Used 2001 Toyota Avalon Sedan Review
A comfortable, though pasteurized, full-size sedan.
It would seem buyers of full-sized sedans generally aren't interested in character. Most big four-doors are dull pieces of machinery to look at and a snooze to drive. The beauty in such a vehicle lies in what it can do for the customer in terms of providing space for people and things without compromising the ride or occupant comfort. It should look upscale, but not gaudy, providing just enough glitz and luxury to let others know you have achieved a degree of success in life. Finally, such a vehicle must also be reliable and able to handle years of daily-driver tasks without so much as a whimper.
Since its introduction in 1995, the Toyota Avalon has fit this description: bland as egg whites, but solid, roomy, and dependable. Last year, the Avalon was redesigned. Substantial changes improved its already attractive qualities, but its mission in the grand scheme of things, ersatz Buick, remained the same.
There are two models to choose from: XL and XLS. The main difference between the two is the level of standard equipment, with XLS representing the more luxurious version with JBL audio, programmable HomeLink remote system, remote keyless entry, and aluminum wheels. Either can be ordered with front bucket or bench seats trimmed in available leather upholstery.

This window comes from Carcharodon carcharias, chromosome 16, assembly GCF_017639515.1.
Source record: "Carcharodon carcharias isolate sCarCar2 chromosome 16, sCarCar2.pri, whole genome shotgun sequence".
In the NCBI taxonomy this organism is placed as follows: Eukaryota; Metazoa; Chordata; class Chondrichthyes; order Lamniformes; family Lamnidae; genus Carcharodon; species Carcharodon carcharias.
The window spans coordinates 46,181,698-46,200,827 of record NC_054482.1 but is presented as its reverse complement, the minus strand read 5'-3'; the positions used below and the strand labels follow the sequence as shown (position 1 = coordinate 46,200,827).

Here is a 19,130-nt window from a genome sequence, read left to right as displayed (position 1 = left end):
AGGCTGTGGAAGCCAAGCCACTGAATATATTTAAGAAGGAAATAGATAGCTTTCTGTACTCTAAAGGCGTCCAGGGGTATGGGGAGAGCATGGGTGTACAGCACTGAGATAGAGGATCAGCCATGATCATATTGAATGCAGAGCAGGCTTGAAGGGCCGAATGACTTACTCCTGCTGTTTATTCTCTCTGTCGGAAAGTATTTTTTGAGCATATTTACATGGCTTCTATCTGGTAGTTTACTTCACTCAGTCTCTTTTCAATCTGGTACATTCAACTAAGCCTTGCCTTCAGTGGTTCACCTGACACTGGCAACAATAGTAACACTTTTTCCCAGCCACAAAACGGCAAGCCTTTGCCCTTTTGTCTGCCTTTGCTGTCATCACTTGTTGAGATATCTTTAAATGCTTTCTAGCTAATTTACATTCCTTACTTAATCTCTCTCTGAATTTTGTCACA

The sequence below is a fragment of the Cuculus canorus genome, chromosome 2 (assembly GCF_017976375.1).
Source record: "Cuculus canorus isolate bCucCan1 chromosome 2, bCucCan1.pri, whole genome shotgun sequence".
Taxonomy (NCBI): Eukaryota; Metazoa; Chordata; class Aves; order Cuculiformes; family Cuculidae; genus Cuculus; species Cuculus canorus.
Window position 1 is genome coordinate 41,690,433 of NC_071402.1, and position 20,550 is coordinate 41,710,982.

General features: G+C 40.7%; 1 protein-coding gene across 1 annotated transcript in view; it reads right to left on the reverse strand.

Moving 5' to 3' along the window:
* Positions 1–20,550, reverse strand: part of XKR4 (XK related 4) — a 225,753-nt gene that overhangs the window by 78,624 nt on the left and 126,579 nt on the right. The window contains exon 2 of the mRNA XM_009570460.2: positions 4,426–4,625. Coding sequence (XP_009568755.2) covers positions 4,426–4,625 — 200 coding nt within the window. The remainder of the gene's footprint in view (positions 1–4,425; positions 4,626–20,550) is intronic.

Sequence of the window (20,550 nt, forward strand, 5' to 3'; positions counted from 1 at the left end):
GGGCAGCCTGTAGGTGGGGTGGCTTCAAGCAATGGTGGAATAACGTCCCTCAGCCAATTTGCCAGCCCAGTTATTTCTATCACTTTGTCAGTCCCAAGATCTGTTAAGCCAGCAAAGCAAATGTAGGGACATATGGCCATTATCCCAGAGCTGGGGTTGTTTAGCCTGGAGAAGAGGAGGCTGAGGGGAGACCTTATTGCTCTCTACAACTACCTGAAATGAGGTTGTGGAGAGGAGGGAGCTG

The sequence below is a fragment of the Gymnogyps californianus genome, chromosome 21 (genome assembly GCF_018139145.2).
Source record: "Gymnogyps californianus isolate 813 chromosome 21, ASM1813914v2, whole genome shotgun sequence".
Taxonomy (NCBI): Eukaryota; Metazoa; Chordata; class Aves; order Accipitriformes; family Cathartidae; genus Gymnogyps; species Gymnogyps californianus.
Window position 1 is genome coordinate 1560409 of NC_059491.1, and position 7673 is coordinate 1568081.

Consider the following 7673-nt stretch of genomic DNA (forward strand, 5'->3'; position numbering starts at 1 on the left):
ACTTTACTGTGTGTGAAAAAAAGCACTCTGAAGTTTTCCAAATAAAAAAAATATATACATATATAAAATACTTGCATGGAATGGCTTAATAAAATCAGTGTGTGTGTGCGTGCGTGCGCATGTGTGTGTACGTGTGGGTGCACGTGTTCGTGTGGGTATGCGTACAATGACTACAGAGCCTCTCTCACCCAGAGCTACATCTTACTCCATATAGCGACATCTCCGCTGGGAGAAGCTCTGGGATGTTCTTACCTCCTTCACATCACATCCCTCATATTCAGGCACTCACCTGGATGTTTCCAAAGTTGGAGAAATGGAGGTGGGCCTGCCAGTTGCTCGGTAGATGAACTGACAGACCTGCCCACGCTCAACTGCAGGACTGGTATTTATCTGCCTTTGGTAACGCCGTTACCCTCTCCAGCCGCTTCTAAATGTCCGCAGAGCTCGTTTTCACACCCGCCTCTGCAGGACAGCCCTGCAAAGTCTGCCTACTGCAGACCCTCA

Avalon's 3.0-liter V6 engine features a variable valve timing system (Toyota calls its system VVT-i). It provides additional horsepower, improved fuel economy and torque, lower emissions and smoother shifting. The previous Avalon was no slouch in the power department, so the recent engine improvements are icing on an already refined cake.
Toyota also updated the styling. A side benefit of this is a reduction in noise, vibration and harshness (NVH), not that it was a substantial problem in the first place. There's also increased trunk volume, grocery bag hooks, and a larger storage tray and cargo net.
Vehicle Skid Control (VSC), which includes traction and stability control systems, can be added to Avalon XLS. VSC utilizes the braking system to correct understeer or oversteer conditions in a turn. Traction control reduces tire slippage during acceleration. Avalon also features a brake-assist system that detects emergency braking and applies supplemental line pressure to reduce stopping distances.
Other safety features include a body structure that effectively absorbs and diffuses energy along predictable paths, energy-absorbing material in the roof rails, front pillar and center pillar to help reduce potential head injury, and super-sized rearview mirrors.
With Avalon, Toyota meets and exceeds the full-size sedan buyer's expectations. Sure, the price is higher than offerings from Detroit like the Buick LeSabre, Chrysler Concorde and Mercury Grand Marquis. But unflappable quality doesn't come cheap. Want a Lexus but need six-passenger capacity or huge amounts of rear legroom? The Avalon is your car.
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